When Stevie Wonder was a baby in inner-city Detroit, his mother dreamed of carrying her son to the Holy City of Jerusalem in hopes that he would gain his sight. What she could not yet know was that her child had already been profoundly blessed -- blessed with prodigious, awe-inspiring inner vision, and musical talents that must have come from the Almighty, Himself.

By the age of eight, Stevie was composing for piano and mastering the harmonica and drums. At age 13, he got the world clapping and stomping with his breakout single, "Fingertips Part 2," his very first record went gold. At the ripe old age of 18, he came out with his first album of greatest hits. (Laughter.)

We all know Stevie's songs and we all try to sing them. (Laughter.) Even for those of us who sing off-key, they're all in "the key of life." At times, his songs seem to be in the very air we breathe, always part of the sunshine of our lives.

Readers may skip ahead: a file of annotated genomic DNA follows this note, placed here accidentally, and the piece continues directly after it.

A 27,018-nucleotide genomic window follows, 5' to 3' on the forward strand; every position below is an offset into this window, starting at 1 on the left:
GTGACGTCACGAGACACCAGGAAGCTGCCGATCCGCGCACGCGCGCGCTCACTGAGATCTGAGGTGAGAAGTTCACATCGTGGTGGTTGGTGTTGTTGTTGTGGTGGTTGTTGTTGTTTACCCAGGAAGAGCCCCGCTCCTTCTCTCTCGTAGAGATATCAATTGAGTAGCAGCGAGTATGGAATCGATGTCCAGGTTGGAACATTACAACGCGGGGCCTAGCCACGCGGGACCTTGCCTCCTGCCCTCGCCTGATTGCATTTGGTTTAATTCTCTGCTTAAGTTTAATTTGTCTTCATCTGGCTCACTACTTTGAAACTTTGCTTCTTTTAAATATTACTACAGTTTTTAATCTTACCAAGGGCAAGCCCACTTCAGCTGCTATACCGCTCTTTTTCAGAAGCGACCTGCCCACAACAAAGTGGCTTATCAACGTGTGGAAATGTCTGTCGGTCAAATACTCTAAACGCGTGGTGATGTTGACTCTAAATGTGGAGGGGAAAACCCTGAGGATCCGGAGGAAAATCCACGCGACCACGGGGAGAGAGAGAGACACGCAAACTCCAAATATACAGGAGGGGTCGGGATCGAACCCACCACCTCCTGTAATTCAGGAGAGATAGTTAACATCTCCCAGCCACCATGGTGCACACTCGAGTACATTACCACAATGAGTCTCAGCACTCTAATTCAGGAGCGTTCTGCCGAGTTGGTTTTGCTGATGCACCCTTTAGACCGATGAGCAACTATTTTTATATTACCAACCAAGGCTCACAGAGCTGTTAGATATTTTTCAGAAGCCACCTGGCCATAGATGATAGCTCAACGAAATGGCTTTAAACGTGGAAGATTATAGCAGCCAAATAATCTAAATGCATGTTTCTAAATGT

Over these past 30 years, as he has composed and performed these songs, Stevie has also helped to make Dr. King's birthday into a national holiday, to tear down the walls of apartheid, to alleviate hunger, to stem youth violence; and, in so many other ways, to compose the remaining passages of Dr. King's unfinished symphony. Along the way, I might add, he has also been a perfectly wonderful friend to Hillary and to me and to Vice President and Mrs. Gore, for which we are very grateful.

So tonight, we honor the prodigy, who became a prophet, for using his divine gifts to move the world to sing and to act.

Ladies and gentlemen, Mr. Stevie Wonder. (Applause.)

Well, there they are, ladies and gentlemen: Victor Borge, Sean Connery, Judith Jamison, Jason Robards and Stevie Wonder. In them we find comic invention, rugged strength, towering grace, inner fire, and music that flows down like a mighty stream. Tonight the United States salutes them all.

God bless you, and God bless America. Thank you very much. (Applause.)

END 6:08 P.M. EST